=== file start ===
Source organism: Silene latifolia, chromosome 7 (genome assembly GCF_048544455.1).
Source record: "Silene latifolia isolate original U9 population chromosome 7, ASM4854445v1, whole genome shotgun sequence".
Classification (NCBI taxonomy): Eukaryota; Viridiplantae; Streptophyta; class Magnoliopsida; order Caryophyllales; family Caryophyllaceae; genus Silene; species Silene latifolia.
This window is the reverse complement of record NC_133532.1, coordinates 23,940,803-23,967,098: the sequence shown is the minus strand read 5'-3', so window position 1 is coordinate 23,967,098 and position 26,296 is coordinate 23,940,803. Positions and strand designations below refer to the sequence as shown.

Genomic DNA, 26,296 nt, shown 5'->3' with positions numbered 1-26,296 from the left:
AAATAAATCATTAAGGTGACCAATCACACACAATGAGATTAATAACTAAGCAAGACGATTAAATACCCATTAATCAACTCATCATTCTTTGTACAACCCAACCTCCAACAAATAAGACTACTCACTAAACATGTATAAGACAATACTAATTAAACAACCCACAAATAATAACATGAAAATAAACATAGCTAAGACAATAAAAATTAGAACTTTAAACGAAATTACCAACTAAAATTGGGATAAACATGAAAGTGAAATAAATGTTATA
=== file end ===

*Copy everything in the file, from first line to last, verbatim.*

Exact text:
Source organism: Silene latifolia, chromosome 7 (genome assembly GCF_048544455.1).
Source record: "Silene latifolia isolate original U9 population chromosome 7, ASM4854445v1, whole genome shotgun sequence".
Classification (NCBI taxonomy): Eukaryota; Viridiplantae; Streptophyta; class Magnoliopsida; order Caryophyllales; family Caryophyllaceae; genus Silene; species Silene latifolia.
This window is the reverse complement of record NC_133532.1, coordinates 23,940,803-23,967,098: the sequence shown is the minus strand read 5'-3', so window position 1 is coordinate 23,967,098 and position 26,296 is coordinate 23,940,803. Positions and strand designations below refer to the sequence as shown.

Genomic DNA, 26,296 nt, shown 5'->3' with positions numbered 1-26,296 from the left:
AAATAAATCATTAAGGTGACCAATCACACACAATGAGATTAATAACTAAGCAAGACGATTAAATACCCATTAATCAACTCATCATTCTTTGTACAACCCAACCTCCAACAAATAAGACTACTCACTAAACATGTATAAGACAATACTAATTAAACAACCCACAAATAATAACATGAAAATAAACATAGCTAAGACAATAAAAATTAGAACTTTAAACGAAATTACCAACTAAAATTGGGATAAACATGAAAGTGAAATAAATGTTATA